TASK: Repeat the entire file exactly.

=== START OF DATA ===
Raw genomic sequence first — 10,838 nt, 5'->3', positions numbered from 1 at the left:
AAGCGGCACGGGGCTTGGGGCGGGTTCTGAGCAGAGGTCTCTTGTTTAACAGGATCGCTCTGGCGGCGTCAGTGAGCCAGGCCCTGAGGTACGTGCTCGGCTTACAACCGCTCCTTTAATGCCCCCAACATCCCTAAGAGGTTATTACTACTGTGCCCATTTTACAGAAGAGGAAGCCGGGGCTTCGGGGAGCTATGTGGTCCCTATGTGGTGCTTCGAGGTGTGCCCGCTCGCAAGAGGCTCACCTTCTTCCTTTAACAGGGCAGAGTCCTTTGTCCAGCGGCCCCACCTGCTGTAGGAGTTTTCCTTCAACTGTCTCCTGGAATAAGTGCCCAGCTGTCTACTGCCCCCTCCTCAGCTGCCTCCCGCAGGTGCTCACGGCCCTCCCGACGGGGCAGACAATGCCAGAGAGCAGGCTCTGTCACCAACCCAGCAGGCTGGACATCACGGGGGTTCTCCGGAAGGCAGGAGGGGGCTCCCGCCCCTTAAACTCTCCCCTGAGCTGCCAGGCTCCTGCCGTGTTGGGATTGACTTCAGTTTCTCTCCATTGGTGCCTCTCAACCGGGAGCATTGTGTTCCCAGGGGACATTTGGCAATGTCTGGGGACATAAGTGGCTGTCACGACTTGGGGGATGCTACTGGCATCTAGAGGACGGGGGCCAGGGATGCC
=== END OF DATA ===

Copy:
Raw genomic sequence first — 10,838 nt, 5'->3', positions numbered from 1 at the left:
AAGCGGCACGGGGCTTGGGGCGGGTTCTGAGCAGAGGTCTCTTGTTTAACAGGATCGCTCTGGCGGCGTCAGTGAGCCAGGCCCTGAGGTACGTGCTCGGCTTACAACCGCTCCTTTAATGCCCCCAACATCCCTAAGAGGTTATTACTACTGTGCCCATTTTACAGAAGAGGAAGCCGGGGCTTCGGGGAGCTATGTGGTCCCTATGTGGTGCTTCGAGGTGTGCCCGCTCGCAAGAGGCTCACCTTCTTCCTTTAACAGGGCAGAGTCCTTTGTCCAGCGGCCCCACCTGCTGTAGGAGTTTTCCTTCAACTGTCTCCTGGAATAAGTGCCCAGCTGTCTACTGCCCCCTCCTCAGCTGCCTCCCGCAGGTGCTCACGGCCCTCCCGACGGGGCAGACAATGCCAGAGAGCAGGCTCTGTCACCAACCCAGCAGGCTGGACATCACGGGGGTTCTCCGGAAGGCAGGAGGGGGCTCCCGCCCCTTAAACTCTCCCCTGAGCTGCCAGGCTCCTGCCGTGTTGGGATTGACTTCAGTTTCTCTCCATTGGTGCCTCTCAACCGGGAGCATTGTGTTCCCAGGGGACATTTGGCAATGTCTGGGGACATAAGTGGCTGTCACGACTTGGGGGATGCTACTGGCATCTAGAGGACGGGGGCCAGGGATGCC